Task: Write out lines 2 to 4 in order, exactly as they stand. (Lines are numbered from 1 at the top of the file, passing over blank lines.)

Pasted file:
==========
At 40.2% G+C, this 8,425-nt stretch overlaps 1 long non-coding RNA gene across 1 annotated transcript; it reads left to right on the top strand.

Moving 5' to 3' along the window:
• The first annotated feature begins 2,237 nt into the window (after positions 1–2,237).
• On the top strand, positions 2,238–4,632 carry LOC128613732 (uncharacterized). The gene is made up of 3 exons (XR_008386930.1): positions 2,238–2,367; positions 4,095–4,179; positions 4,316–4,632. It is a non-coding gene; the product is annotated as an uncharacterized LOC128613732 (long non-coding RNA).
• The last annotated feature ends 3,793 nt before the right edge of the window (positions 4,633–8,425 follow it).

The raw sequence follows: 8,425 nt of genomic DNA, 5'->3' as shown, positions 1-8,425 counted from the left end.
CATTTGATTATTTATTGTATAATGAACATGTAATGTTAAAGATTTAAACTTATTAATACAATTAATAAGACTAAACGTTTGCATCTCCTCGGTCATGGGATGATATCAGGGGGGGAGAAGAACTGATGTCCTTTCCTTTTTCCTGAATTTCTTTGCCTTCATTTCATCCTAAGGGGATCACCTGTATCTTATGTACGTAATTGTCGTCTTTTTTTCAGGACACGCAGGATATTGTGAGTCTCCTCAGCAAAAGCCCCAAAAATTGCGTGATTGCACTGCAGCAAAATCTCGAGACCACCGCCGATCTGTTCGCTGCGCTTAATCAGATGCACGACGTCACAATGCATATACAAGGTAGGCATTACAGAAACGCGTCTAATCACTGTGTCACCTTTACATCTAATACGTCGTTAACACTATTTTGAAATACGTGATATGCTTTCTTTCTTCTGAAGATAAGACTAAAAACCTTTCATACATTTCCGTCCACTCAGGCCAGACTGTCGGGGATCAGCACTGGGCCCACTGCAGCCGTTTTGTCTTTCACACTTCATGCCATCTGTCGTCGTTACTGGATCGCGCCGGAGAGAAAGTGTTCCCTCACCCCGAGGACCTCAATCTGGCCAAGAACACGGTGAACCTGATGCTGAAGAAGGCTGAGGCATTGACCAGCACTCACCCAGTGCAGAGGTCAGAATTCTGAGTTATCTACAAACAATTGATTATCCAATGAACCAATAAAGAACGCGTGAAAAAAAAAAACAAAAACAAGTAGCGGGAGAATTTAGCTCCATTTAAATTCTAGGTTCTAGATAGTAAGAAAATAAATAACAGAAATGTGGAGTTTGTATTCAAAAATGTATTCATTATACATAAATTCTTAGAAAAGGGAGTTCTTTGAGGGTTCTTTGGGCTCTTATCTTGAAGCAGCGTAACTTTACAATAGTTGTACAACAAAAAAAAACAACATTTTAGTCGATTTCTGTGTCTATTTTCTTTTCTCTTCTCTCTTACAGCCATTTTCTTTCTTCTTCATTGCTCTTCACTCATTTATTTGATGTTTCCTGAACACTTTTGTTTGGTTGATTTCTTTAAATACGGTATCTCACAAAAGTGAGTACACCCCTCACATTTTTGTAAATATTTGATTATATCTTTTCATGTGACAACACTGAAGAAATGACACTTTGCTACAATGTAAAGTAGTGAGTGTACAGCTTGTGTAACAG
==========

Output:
Moving 5' to 3' along the window:
• The first annotated feature begins 2,237 nt into the window (after positions 1–2,237).
• On the top strand, positions 2,238–4,632 carry LOC128613732 (uncharacterized). The gene is made up of 3 exons (XR_008386930.1): positions 2,238–2,367; positions 4,095–4,179; positions 4,316–4,632. It is a non-coding gene; the product is annotated as an uncharacterized LOC128613732 (long non-coding RNA).